This easy no sew ruffle wreath is an easy and inexpensive craft idea and makes a stunning door decoration! You can make it in any color to decorate for different seasons, holidays, or even sports teams.
I love a nice wreath! On the door, hanging on a mirror, even on the cabinets. Inside, outside, you name it… I could put a wreath on it! I am a little particular about my wreaths though. I am not a big fan of wreaths that are just plain circles. Like any good southern girl, I like my wreath like I like my hair, with a little volume!
I love my burlap wreath because of that very reason. But it was time for a change. After binging on a wreath search on Pinterest I came up with a concept that I thought would be perfect based on the no-sew ruffled Christmas tree skirt I had made. I just knew that the concept would work with a wreath too and it really came out perfectly!
What I love about this style of wreath is that:
- It can be made with any fabric you want to use to coordinate with your decor.
- It is no-sew, all you need is your trusty glue gun.
- You can make it for a total of just a few dollars, which translates into me being able to make one for every season or reason!
So here is what you need:
- Flat Wreath Form **or** cardboard, scissors and a stencil to cut one yourself
- 1/2 – 1 yard fabric of your choice- stiffer is better but not necessary
- Glue Gun and glue sticks
- Fabric Scissors, or rotary cutter with ruler and mat
- Glue Gun Finger Shields – Not required if you aren’t a fan of having fingerprints.
First pick your fabric. I used this grey polka dot duck fabric I got at Hobby Lobby, but a similar one is available on Amazon here. I like the duck fabric at Hobby Lobby because it is a little bit thicker and studier, a bit like canvas. It helps the ruffles stand up nicely out from the wreath. Since the ruffling helps it maintain its form also, the thick fabric isn’t necessary, but it is helpful.
Once you have chosen the fabric, cut it into 4 inch long strips the length of the fabric. I use a rotary cutter with acrylic ruler and cutting mat like this to make it quick and easy. Depending on how big your wreath form is, as well as, how big and/or tight you make your ruffles will change the amount of fabric you need. I usually 4-6 strips on my wreath.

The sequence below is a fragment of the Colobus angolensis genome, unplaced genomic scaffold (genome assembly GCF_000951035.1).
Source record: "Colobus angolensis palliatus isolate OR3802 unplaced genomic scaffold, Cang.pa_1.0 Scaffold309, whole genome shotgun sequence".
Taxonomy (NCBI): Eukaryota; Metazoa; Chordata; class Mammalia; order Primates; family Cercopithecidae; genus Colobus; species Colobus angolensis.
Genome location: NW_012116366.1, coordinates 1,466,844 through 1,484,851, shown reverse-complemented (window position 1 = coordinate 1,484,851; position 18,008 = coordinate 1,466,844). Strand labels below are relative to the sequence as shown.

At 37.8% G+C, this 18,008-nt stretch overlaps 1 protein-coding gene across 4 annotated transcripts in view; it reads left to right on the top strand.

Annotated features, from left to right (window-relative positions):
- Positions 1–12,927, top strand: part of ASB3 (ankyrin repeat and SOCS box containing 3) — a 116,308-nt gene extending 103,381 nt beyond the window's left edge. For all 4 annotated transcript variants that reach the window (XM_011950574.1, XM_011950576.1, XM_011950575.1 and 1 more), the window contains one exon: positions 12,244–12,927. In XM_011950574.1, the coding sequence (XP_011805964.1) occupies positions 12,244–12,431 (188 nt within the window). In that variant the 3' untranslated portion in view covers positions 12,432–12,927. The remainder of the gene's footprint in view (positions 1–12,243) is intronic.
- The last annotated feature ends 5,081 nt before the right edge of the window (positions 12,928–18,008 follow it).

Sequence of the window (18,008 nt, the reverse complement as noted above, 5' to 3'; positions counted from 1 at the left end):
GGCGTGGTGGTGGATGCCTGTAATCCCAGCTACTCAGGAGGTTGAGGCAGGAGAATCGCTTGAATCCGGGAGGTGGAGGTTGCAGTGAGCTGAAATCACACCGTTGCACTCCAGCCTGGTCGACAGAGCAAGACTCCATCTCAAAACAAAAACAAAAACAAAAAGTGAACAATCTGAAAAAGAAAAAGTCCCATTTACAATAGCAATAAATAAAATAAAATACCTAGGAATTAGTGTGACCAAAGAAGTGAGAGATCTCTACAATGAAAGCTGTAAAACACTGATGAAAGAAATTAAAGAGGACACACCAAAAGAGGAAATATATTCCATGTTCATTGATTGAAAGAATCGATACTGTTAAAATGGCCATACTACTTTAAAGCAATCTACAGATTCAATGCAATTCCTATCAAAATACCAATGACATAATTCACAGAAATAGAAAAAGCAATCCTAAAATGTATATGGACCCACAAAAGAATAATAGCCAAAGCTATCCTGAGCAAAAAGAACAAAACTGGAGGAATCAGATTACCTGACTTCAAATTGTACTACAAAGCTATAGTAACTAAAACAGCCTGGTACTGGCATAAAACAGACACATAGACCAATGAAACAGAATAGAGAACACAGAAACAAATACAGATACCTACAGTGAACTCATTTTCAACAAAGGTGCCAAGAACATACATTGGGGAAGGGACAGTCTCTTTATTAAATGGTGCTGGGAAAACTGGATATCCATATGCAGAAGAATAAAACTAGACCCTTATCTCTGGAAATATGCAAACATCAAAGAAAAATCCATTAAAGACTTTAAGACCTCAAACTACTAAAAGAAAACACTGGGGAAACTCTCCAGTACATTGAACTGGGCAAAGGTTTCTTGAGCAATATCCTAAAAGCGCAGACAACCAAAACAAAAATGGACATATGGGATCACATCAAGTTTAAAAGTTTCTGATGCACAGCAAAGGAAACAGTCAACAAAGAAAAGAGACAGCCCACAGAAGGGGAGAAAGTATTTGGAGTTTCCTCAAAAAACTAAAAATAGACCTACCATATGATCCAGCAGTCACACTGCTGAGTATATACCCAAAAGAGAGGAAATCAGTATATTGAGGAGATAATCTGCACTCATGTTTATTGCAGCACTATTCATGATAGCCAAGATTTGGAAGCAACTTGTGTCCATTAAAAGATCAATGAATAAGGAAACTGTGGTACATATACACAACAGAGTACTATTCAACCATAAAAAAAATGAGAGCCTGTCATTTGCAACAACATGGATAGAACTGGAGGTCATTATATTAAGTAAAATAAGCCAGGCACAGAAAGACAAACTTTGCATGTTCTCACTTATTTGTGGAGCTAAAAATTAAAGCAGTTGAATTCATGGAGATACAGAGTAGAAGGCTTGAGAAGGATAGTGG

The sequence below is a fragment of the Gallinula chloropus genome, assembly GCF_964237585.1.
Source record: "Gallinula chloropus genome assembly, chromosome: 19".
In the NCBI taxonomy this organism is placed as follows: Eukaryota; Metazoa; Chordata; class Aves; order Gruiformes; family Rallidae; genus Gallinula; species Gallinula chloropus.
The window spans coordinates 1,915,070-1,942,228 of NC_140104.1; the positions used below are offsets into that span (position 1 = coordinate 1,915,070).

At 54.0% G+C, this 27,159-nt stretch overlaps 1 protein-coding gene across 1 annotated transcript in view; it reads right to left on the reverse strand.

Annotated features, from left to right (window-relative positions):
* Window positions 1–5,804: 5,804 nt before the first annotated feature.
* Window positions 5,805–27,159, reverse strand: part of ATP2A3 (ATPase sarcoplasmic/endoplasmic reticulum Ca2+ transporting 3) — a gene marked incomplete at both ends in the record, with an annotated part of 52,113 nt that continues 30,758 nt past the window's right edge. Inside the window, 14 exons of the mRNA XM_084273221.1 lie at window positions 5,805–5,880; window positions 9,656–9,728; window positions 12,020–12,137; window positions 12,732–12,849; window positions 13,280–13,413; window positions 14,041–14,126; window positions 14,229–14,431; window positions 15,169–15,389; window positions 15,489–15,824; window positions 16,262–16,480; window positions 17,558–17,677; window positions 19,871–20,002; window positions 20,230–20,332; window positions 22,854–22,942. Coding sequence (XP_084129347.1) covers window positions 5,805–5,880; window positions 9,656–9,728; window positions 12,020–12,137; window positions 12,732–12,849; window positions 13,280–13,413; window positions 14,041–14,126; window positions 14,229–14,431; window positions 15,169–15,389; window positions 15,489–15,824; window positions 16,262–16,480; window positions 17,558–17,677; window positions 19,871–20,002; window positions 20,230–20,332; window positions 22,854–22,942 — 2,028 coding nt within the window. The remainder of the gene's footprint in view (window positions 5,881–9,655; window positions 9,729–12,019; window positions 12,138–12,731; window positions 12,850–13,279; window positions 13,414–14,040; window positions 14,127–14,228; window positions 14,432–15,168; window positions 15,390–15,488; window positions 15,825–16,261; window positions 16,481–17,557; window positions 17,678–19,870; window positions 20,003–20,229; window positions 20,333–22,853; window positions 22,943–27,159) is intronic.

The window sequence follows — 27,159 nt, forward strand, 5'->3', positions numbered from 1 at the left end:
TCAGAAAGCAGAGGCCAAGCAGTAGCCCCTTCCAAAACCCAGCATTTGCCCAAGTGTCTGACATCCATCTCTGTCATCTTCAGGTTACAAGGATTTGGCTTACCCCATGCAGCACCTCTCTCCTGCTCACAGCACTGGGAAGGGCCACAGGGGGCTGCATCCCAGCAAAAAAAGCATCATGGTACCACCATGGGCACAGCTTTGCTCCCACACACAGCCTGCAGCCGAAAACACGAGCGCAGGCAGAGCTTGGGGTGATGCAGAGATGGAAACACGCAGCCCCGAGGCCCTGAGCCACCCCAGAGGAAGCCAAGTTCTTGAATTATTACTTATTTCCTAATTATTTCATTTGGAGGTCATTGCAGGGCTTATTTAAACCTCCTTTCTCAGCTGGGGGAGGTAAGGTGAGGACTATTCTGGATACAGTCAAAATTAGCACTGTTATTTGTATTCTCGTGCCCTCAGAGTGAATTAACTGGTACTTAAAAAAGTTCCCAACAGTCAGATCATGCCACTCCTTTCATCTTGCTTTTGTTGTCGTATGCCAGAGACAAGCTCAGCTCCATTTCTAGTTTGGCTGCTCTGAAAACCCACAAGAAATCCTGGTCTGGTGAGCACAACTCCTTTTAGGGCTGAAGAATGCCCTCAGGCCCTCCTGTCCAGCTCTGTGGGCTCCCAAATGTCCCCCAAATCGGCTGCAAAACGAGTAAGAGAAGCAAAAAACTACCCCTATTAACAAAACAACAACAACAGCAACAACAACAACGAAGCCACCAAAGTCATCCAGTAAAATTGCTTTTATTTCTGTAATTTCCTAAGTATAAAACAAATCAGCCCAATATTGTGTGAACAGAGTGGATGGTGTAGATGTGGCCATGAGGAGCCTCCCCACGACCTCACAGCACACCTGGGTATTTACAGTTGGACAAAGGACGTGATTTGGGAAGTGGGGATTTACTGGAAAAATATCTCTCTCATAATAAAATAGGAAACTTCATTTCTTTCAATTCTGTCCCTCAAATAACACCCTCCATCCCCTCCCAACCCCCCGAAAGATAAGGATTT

Now you will need to either buy or make a wreath form. You can pick up flat wreath forms on Amazon, at Hobby Lobby in the scrapbooking section, or make your own. I have done them all! I think it is easiest to pick one up, but if you find some round objects to trace, you can easily trace a form on the side of a cardboard box then just cut it out with scissors, like I did here. It takes a little elbow grease to get it cut, but doing this method means you literally make the wreath for the cost of 1/2 yard of fabric and a couple of glue sticks.
Next start your wreath by gluing the corner of your first strip to the top of the wreath form. It is exceptionally smart to invest in something like these finger guards for this project since you will find yourself putting your fingers on top of the (thin) cloth to secure it to the (very) hot glue. But for the brave, or those who wanted to make the wreath on a whim, just grin and bear it because the result is worth it.
Next create pleats in the fabric and put a dot of glue to hold it secured to the fabric. Make a few of these pleats following the curve of the wreath form then lift it up and put a line of glue on the wreath form to secure the pleated fabric to the form. Repeat this all the way around the wreath.
When you run out of fabric in your first strip, just grab another and continue where you left off by gluing the two “right sides” of the fabric together to create the look of a pleat and then continuing on.
Once you finish the top layer of the wreath, start a second row by gluing the corner of a strip even with the inside circle of the wreath form and create pleats following the curve as you did on the top row.
To finish the wreath I cut the strip when I got back to where I started and then folded in the cut in and glued it down so that the “right sides” of the end piece and the beginning piece were together creating the look of a pleat.
Now all that is left is to add your finishing touches! I added a bow made with my perfect bow method. You could also add a monogram, ornament, or whatever is perfect for the season!
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